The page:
||Floy's Edith Talley's
from Floy's Album
by Laura Novella Smith
After the Christmas party, Walter came by our house almost every day.
Then one time he asked me to marry him. Telling me of the plans he had made to visit his family in Roswell on the 20th of January,
he insisted that we get married right away so I could go with him as his bride, and that would be our honeymoon.
I didn't know, though, if I wanted to get married at that time. I felt I was still young, just eighteen, and Papa had always told me that
I had to stay in school. So the thought of a man courting me had not even entered my mind. But the thought of having to go back to Capitan
again so as to finish the ninth grade finally made me decide to get married. When Walter came by the next day, he started teasing, saying
that our house was so close to the street that he could tie his horses to the door knob. Then when we were alone I told him I had made up
my mind to marry him, so we made plans to be married on 9 January, 1909.
I thought about my wedding dress. While working for Maude Whorton, I had saved enough money to buy the material to make Agnes and me a
blouse and skirt for Christmas. The material for the blouse was a cream color, and the skirt material was brown; both were cashmere, a fine
wool. I paid two dollars and fifty cents a yard for the material. We made the blouse full at the waist so it would gather when the band
of the skirt was fastened, making the waist look very small. The sleeves were puffed down below the elbow; then we attached a slim, tight
cuff which came down to cover the wrist, and added a straight band collar from the skirt material. The skirt was ankle length, with
several gores to make it swing at the bottom. I had also bought a brown felt hat with a feather on it, which cocked over one side of my
head. My shoes were blue kid leather, ankle high, with very sharp toes and medium high heels. Mama and Papa both said we were foolish. I
would have been only 19 in April, while Walter would be 36 on the 6th of January. They were probably more concerned with our
difference in age and also because, to their knowledge, I had never been courted by him.
On the day of our wedding Walter came for me driving a team of horses pulling a two-seated buggy. He brought his sister, Ethel, and her
four oldest girls: Noveline, Maude, Ruby and Mary Ethel (who we called "Blax"). Walter hadn't even told them of our wedding plans until
he had picked them up that day.
Not one of my family went with us to the court house, although Charles R. Hurst and May Rogers came on horses. May was Walter's age, and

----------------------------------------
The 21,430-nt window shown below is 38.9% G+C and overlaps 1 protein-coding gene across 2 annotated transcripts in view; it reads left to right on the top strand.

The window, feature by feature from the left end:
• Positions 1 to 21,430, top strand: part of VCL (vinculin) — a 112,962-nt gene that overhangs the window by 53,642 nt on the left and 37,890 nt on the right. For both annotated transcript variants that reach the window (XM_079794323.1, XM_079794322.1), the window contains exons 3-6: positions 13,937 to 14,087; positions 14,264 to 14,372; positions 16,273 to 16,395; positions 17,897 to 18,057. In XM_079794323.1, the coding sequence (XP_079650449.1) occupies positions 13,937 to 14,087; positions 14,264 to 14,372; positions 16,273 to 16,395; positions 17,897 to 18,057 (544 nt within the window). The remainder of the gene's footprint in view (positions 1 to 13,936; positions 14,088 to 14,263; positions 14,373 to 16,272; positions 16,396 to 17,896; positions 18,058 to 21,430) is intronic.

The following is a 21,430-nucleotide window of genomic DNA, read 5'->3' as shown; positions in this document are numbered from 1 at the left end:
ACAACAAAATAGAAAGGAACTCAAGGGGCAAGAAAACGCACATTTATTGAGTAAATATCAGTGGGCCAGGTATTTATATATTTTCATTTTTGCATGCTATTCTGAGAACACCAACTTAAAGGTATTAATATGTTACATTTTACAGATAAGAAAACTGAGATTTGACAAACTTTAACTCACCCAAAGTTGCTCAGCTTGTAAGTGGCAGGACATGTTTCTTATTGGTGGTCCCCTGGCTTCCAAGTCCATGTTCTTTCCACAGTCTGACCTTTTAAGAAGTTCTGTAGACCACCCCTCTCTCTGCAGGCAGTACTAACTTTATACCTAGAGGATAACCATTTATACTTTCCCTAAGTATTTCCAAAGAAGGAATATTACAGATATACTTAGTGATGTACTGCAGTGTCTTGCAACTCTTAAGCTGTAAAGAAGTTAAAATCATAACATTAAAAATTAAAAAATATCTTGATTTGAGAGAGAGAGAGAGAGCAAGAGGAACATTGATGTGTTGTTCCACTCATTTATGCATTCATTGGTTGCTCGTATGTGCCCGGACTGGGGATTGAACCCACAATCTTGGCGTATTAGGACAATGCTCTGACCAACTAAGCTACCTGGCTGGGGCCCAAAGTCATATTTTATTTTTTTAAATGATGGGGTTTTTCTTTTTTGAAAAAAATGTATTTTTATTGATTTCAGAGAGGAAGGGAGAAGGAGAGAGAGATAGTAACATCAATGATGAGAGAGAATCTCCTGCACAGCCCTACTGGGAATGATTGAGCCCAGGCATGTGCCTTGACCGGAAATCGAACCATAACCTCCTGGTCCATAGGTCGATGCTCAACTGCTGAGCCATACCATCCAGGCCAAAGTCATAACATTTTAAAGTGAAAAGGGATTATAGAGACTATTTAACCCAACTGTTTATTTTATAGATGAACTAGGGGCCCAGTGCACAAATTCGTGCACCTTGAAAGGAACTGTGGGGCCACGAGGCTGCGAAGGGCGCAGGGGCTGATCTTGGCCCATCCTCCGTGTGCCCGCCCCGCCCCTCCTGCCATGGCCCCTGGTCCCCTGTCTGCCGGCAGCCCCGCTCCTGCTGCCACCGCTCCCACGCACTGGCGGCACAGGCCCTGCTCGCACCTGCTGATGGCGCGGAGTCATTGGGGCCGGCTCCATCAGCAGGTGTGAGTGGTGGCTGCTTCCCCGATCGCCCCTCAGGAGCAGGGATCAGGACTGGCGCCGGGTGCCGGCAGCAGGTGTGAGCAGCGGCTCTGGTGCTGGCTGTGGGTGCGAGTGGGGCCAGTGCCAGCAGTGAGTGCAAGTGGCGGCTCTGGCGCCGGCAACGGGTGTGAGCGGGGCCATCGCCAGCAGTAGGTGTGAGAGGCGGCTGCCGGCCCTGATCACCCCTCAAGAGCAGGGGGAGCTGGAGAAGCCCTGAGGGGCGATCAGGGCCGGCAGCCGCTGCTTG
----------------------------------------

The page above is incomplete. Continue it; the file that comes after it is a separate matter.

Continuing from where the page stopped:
they had been good friends for years, since Walter often played the violin for the neighborhood dances; those were usually held at May's
house or at any neighbor's place who would open their house for people to gather.
Walter had been telling everyone he saw that he was going to get married, but no one believed him. They all knew that neither May Rogers
nor Lula Hurst (not related to Charles) would have him. They'd even say that no one in that country would marry him.
When we finally arrived at the court house we went into the first little room where Probate Judge Doroteo and Peter A. Schmidt, the
Deputy Clerk, had their offices. And then as the people in town saw us drive up they started to gather and then crowded into the little
As we were being married, Ethel and her girls were crying so loudly that we could hardly keep our minds on giving our vows and signing
the papers. I don't think they would have cried as much at a funeral as they did at our wedding. I guess I was taking away their Uncle
Walter who had always carried them so many places and had been with them so many years.
A photographer and his wife had set up a tent in the court house yard, so Walter told me to come have our picture made. But when I started
into the tent to tidy up for the picture, he asked the woman there if she had a longer skirt I could put on; he thought mine was too
short. So the woman brought me a longer skirt which almost covered my shoes. Then Walter asked her if she had a hat like his, "a man's hat,"
because he thought mine was too fancy.
Then to fix my hair I used a round "rat" made of mesh wire. I first pulled the hair up and over the rat in the front, then pulled the hair
from the bottom and twisted it together to form a knot on the top of my head. First they took my picture with the hat off. But then, before
the next picture was taken, Walter grabbed the man's hat and put it on my head, pushing my hair down, then putting a pair of men's gloves
with high cuffs on my hands. Meanwhile, Walter was wearing a pair of striped California pants with a solid color suitcoat and a flowered
string tie. He had a brother, Riley, who had a merchantile store there in Capitan.
After all the well-wishes of the crowd were done we went over to Mama and Papa's to have dinner; then we took Ethel and the girls back
up the mountain to the Baca Ranch. (Baca means "cow" in Spanish.) She had moved to Capitan to send her children to school during the week,
but always spent the weekends and holidays at the ranch. That evening we went back to Mama's and spent the night, then went back to the
ranch the next day.